$N$ is a natural number, let $0\leq\alpha\leq 1$ a fixed real number, I want to estimate the number of length-N binary strings which statisfy: the same character (i.e $0$ or $1$) could not occur repeatedly and subsequently more than $\alpha N$ times.

For example: substrings like $000....000$ (more than $\alpha N$ many $0$) could not exist.

I only need to know how the number $I(N)$ of these strings grows when $N\to \infty$.

  • $\begingroup$ What is $I(N)$? $\endgroup$
    – orlp
    Jan 11 at 23:10
  • $\begingroup$ A closed form formula can be found here; maybe you can find out asymptotics starting from there. $\endgroup$
    – BillyJoe
    Jan 12 at 10:47
  • $\begingroup$ @orlp It is the number of the strings satisfying the condition above $\endgroup$
    – Tibeku
    Jan 12 at 13:05

Partial answer: You can make (at least) somewhere around $2^{N-2/\alpha}$ different valid bitstrings (there is some rounding going on, but that's roughly the result you get). You do this by inserting $01$ every $\alpha N$ bits to break any potential consecutive substrings, and then choosing the remaining bits freely.

I don't know whether I am missing a significant amount of valid strings this way, though. It depends on what "significant" means.


The answer is close to $2^n$. Here's an easy computation which suggests something like this: for a random binary string, the expected number of times $k$ consecutive zeroes or ones appear is $\frac{2(n-k+1)}{2^k}$. Already from this simple calculation we expect that a "typical" binary string has runs of length about $\log_2 n$. It turns out to be unlikely for a binary string to have runs much longer than this, which can be proven as follows.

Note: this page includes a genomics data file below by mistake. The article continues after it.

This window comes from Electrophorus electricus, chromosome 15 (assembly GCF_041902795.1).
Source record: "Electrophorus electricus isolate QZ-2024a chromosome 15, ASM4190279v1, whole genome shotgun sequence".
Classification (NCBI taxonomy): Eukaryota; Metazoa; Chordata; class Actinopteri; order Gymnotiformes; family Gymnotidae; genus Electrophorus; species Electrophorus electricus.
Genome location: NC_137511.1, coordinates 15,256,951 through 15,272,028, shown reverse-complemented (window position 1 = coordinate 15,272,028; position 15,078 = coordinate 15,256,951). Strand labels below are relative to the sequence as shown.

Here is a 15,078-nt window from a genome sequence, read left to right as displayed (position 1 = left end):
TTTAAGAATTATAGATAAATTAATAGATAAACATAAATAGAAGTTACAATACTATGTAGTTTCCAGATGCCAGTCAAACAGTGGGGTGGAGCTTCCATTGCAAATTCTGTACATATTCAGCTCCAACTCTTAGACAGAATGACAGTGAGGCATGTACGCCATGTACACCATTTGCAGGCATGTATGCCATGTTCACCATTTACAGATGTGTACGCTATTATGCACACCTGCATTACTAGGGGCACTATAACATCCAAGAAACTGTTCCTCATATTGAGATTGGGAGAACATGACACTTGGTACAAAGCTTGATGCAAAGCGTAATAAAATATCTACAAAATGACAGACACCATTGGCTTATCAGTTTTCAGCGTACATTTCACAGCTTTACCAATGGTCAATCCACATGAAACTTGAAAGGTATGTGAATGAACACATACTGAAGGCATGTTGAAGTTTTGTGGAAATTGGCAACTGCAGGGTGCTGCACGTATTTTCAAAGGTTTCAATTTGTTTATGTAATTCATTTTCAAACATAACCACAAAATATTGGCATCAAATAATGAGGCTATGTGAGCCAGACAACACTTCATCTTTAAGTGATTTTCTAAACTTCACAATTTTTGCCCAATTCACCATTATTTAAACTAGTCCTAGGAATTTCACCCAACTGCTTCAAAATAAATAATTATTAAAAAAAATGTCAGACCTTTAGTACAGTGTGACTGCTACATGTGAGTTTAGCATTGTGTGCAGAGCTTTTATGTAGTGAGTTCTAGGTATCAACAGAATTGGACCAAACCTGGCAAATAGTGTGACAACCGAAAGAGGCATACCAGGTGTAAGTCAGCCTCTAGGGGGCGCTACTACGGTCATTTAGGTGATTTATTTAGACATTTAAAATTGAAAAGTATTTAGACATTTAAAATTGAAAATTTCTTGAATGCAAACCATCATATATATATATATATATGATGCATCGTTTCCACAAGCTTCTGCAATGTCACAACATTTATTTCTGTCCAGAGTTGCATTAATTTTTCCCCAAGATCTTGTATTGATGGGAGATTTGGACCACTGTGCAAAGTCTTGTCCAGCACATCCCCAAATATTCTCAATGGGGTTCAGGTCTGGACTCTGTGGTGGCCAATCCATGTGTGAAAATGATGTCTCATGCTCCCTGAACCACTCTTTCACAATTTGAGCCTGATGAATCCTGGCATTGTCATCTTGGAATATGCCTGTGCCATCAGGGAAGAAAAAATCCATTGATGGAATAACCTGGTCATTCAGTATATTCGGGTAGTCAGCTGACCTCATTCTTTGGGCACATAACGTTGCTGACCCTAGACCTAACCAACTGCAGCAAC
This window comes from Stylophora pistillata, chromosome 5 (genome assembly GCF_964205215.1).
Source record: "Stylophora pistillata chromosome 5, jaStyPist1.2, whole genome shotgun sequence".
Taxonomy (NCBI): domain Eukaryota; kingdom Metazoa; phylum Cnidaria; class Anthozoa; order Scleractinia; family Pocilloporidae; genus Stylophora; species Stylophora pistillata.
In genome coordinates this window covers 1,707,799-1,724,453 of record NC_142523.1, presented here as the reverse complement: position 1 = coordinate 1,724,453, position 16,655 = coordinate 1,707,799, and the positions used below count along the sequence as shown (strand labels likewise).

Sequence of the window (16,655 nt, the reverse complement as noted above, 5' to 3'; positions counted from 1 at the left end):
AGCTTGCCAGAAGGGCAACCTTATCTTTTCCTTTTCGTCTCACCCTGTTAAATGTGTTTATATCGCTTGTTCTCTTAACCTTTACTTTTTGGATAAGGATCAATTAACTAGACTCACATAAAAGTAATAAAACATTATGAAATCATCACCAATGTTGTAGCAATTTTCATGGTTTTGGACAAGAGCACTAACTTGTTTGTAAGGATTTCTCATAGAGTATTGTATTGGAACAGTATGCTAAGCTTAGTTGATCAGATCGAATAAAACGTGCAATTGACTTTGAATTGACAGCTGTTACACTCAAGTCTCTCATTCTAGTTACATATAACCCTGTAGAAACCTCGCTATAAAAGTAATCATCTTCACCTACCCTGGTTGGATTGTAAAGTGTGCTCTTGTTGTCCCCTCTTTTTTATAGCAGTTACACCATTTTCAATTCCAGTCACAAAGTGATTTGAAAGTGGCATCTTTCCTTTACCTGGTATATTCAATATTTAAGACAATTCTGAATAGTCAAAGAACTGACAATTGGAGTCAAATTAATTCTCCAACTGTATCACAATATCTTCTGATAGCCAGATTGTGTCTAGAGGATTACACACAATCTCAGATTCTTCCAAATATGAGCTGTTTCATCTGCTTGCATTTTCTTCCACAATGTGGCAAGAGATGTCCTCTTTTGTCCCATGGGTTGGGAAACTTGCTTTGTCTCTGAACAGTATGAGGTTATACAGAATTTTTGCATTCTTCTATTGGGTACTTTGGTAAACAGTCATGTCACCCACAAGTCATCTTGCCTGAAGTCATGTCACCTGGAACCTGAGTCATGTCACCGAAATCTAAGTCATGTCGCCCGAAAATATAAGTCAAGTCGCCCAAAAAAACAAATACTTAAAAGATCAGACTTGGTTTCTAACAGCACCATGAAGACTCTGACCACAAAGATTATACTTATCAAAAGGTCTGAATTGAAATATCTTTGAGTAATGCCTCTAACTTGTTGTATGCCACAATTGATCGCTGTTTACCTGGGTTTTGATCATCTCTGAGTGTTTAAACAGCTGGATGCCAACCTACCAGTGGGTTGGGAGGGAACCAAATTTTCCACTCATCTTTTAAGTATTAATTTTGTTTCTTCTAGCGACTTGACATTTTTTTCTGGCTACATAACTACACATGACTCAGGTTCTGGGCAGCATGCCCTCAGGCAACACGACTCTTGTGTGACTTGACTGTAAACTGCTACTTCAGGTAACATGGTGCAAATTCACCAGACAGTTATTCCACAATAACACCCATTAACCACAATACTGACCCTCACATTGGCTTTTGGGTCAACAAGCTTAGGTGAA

The number $I(n, k)$ of length-$n$ binary strings not containing $k$ consecutive $0$s or $1$s can be computed as follows. We can encode such a string by recording first its initial digit and second a word of length $n-1$ using letters $D$ and $S$ (for "different" and "same") which record whether each successive digit is the same or different than the previous one. This is readily seen to be a bijection, and moreover the original string does not contain $k$ consecutive $0$s or $1$s iff the new string does not contain $k-1$ consecutive $S$'es. The first digit is irrelevant. It follows that

$$I(n, k) = 2 J(n-1, k-1)$$

where $J(n-1, k-1)$ is the number of length-$(n-1)$ strings of $D$s and $S$'es not containing $k-1$ consecutive $S$'es. The behavior of this sequence is thoroughly analyzed in Example V.4 of Flajolet and Sedgewick's Analytic Combinatorics on page 308, which contains in particular the following estimate: if $L$ denotes the random variable given by the longest run of $S$'es in a random string of length length $n$, then

$$\mathbb{P}(L < \lfloor \log_2 n \rfloor + h) = \exp(-f(n) 2^{-h-1}) + O \left( \frac{\log n}{\sqrt{n}} \right)$$

where $f(n) = 2^{ \{ \log_2 n \} }$ and $\{ x \}$ denotes the fractional part; in particular $1 \le f(n) \le 2$. Replacing $n$ with $n-1$ and setting $h = k - \lfloor \log_2 n \rfloor$ gives

$$\frac{I(n, k)}{2^n} = \frac{J(n-1, k-1)}{2^{n-1}} = \exp \left( -f(n-1) 2^{-k - \lfloor \log_2 n \rfloor - 1} \right) + O \left( \frac{\log n}{\sqrt{n}} \right)$$

from which we conclude that for $\alpha \in (0, 1]$, $I(n, \alpha n)$ is close to $2^n$ as $n \to \infty$; their ratio is asymptotically $1 + O \left( \frac{\log n}{\sqrt{n}} \right)$ (for $k$ this large the exponential term is $1$ plus a term so small that the error term dominates), which in particular approaches $1$.

The weaker conclusion that $\lim_{n \to \infty} \frac{I(n, \alpha n)}{2^n} = 1$ can probably be proven by estimating the variance of the number of times $k$ consecutive $S$'es appear and then applying Chebyshev's inequality. Flajolet and Sedgewick give an asymptotic expansion for the expected length $\mathbb{E}(L)$ of the longest run (which is $\log_2 n + O(1)$ but they give a more precise asymptotic than this) and mention that the variance is $O(1)$.


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